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Human Technopole Celebrates its First PhDs

Three young scientists from Human Technopole have, for the first time since its foundation, obtained a doctoral degree while pursuing their research within the institute: Alessandro Vinceti, Davide Castaldi, and Marco Tullio Rigoli, all enrolled in the systems medicine programme of the European School of Molecular Medicine (SEMM).

Milan, 12th April 2024 – Human Technopole has its first young graduate researchers: Alessandro Vinceti, Davide Castaldi, and Marco Tullio Rigoli are the three young individuals who participated in the doctoral programme in systems medicine at the European School of Molecular Medicine (SEMM), developed in collaboration with the University of Milan and of which Human Technopole has been one of the hosting institutions since 2019. The programme is aimed at young researchers interested in various fields of biomedicine. The defences of their theses were held yesterday morning in Milan at the SEMM headquarters, along with those of other doctoral candidates, while the official proclamation took place in the afternoon.

Alessandro Vinceti‘s research activity focuses on the development of new algorithms and bioinformatic methods for optimising the renowned CRISPR-Cas9 genomic editing system, which is used, among other things, to analyse the human genome and identify the genes upon which the survival of tumour cells depends. To improve this process, Vinceti has worked on correcting some distortions caused by the Cas9 enzyme, which can lead to errors in the interpretation of the analysed data, and on designing new tools capable of minimising the reagents required to perform these operations. Better identification of the genes on which tumours depend can accelerate the development of new drugs against these pathologies, which is one of the main objectives of Francesco Iorio’s team, group leader at the Computational Biology Research Centre of Human Technopole, of which Alessandro is a part.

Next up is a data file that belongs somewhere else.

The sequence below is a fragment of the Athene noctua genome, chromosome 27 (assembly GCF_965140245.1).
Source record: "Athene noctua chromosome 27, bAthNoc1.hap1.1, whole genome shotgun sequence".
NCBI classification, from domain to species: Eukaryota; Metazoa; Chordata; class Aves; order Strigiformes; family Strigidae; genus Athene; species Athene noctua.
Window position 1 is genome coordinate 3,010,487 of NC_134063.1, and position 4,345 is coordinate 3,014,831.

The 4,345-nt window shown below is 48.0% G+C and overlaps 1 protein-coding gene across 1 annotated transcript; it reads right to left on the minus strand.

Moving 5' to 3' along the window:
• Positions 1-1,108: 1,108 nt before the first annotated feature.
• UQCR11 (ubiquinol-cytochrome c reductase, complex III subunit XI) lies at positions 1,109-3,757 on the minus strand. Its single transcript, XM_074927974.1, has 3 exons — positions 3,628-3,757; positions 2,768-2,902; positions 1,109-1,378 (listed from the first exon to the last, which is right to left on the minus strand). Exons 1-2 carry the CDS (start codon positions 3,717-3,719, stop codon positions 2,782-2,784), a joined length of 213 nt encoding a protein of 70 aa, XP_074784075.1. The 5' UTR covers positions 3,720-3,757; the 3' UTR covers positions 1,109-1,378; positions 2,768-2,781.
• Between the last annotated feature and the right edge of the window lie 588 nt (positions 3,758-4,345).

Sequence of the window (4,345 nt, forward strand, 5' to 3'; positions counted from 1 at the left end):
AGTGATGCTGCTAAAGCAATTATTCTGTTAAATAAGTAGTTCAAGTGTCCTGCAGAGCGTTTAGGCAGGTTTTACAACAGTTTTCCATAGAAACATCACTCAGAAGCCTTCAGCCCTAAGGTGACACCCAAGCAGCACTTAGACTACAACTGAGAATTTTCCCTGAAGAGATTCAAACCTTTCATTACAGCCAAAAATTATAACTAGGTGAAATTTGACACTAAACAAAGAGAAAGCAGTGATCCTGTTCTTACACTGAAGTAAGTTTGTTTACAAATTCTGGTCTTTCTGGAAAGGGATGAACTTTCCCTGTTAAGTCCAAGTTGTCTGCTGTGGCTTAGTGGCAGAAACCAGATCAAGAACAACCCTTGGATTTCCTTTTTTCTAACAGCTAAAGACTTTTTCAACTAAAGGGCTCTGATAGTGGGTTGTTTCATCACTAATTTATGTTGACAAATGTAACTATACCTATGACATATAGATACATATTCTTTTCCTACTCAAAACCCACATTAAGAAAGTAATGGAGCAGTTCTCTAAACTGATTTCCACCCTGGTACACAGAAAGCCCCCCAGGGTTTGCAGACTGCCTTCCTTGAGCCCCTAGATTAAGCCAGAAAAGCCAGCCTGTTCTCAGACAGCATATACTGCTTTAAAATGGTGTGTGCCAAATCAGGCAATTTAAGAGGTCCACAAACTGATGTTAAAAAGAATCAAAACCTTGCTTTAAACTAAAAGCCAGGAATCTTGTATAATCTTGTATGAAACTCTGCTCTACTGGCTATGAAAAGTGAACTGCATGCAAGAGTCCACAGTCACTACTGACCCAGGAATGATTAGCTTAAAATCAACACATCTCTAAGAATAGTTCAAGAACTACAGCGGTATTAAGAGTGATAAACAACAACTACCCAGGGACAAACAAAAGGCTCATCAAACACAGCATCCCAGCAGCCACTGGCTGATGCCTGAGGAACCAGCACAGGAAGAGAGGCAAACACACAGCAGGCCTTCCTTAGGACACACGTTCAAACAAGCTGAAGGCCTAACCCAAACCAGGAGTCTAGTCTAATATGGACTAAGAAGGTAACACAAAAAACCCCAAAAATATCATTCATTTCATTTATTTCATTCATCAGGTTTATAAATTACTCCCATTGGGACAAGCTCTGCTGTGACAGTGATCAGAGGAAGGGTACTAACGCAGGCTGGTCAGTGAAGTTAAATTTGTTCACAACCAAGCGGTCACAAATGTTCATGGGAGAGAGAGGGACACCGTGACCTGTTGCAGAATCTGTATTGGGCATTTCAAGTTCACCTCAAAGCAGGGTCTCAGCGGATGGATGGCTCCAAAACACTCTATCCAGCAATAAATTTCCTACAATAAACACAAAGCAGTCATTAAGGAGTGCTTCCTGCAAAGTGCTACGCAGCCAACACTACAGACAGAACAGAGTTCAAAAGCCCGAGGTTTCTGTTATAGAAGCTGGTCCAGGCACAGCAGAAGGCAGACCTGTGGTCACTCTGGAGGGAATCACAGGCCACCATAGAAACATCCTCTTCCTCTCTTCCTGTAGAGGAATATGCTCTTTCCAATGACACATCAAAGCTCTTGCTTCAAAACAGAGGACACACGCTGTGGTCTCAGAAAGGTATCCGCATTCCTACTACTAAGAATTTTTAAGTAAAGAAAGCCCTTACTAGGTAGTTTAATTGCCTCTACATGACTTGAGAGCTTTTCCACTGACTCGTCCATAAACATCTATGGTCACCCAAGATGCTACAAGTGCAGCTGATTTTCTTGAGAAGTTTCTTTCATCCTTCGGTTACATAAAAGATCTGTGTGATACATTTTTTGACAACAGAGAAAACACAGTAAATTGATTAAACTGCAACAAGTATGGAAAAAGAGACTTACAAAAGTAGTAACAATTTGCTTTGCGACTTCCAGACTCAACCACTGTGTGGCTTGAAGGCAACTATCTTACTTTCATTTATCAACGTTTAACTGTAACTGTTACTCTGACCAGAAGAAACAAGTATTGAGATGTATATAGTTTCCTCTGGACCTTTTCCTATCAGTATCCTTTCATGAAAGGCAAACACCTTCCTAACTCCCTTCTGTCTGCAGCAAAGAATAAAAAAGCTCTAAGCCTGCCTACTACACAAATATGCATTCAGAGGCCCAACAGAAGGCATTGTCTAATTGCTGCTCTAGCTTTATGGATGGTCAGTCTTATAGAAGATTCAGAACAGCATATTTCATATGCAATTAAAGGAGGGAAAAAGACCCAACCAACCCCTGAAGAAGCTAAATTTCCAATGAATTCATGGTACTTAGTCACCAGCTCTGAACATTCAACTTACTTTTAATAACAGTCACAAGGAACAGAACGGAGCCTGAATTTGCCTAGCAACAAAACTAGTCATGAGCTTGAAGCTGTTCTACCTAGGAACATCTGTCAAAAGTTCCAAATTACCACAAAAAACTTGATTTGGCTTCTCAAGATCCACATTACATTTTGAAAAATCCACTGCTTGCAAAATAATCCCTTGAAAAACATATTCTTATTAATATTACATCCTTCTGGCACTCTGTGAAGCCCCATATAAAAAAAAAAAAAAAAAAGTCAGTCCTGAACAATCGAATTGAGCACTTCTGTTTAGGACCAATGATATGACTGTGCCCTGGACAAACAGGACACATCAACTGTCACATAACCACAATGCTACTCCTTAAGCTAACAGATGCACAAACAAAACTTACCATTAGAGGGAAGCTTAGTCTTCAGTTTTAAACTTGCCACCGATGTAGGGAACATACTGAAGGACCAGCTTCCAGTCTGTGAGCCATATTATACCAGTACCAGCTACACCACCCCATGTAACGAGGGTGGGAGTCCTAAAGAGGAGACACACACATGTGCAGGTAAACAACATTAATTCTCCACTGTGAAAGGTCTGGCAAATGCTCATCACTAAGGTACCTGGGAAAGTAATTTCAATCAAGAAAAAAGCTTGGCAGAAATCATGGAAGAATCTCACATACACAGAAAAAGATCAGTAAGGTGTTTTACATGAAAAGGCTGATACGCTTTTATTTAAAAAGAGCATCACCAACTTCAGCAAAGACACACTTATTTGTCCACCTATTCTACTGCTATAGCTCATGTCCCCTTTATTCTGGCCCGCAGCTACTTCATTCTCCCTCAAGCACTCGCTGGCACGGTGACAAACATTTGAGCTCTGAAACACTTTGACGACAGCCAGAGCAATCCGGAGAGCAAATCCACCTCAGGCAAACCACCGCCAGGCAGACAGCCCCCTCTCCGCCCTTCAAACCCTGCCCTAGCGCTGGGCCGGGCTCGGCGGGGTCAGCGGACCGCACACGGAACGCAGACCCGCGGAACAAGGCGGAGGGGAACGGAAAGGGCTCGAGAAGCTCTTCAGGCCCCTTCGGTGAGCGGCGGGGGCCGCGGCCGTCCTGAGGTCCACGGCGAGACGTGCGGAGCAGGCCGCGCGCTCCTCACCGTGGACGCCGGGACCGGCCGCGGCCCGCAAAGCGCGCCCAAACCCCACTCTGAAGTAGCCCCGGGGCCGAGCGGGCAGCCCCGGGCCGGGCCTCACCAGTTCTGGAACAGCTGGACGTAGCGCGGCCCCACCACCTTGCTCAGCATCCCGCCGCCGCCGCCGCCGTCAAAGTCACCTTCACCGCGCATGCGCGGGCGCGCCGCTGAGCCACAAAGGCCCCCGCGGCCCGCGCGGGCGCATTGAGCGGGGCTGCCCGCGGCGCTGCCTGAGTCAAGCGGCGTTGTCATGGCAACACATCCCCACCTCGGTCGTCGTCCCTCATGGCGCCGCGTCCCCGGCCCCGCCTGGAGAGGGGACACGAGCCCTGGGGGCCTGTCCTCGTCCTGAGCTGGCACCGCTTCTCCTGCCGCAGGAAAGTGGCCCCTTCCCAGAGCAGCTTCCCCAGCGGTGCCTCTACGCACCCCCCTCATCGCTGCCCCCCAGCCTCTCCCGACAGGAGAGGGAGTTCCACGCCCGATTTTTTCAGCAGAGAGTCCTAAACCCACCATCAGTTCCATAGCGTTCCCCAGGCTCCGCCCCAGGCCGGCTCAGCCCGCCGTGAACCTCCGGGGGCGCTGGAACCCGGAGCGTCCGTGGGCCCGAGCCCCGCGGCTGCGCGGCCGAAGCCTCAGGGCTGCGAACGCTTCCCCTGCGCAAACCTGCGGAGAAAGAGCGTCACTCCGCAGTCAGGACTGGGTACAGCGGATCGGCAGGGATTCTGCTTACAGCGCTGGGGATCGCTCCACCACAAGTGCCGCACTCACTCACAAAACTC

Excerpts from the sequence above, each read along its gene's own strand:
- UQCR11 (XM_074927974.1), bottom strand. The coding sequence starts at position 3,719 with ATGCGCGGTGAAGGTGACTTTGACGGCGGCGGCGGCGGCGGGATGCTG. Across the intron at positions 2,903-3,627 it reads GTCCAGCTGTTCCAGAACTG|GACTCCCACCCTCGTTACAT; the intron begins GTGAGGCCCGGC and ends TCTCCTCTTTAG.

Marco Tullio Rigoli studies the impact that hormones and endocrine disruptors, molecules known for their ability to alter the endocrine system, have on the development of the human nervous system, in relation to the numerous pathologies associated with their spread in the environment, including autism spectrum disorder (ASD) and attention deficit-hyperactivity disorder (ADHD). Within Giuseppe Testa’s research group, director of the Neurogenomics research programme at Human Technopole, Rigoli, in collaboration with the computational scientists of the Testa group, has developed a reference atlas that collects all the potential effects caused by hormones on cells of the cerebral cortex during its development, subsequently using it to experiment on so-called “organoids,” special in vitro cells derived from patients that simulate the human tissues of the cortex itself. By continuously exposing these cortical organoids to some molecules related to a reduction in intelligence quotient, Rigoli and his group are now seeking possible correlations between the alterations caused by this exposure and some specific mechanisms of the endocrine system.

Davide Castaldi is also part of Giuseppe Testa’s research group, director of the Neurogenomics research programme at Human Technopole, and is involved in technological development and computational analysis methods applied to neurobiology. In particular, he has focused on combining and developing bioinformatics analyses to evaluate and improve brain organoids as models of neurodevelopment. His work spans both computational improvement and experimental characterisation of brain organoids and has allowed for a multi-level characterisation of the organoids. On one hand, he has been involved in developing systems to profile the single-cell transcriptome of organoids from multiple individuals in a combined manner, and on the other hand, he has been at the forefront of characterising a new model of cortical arealisation in vitro.


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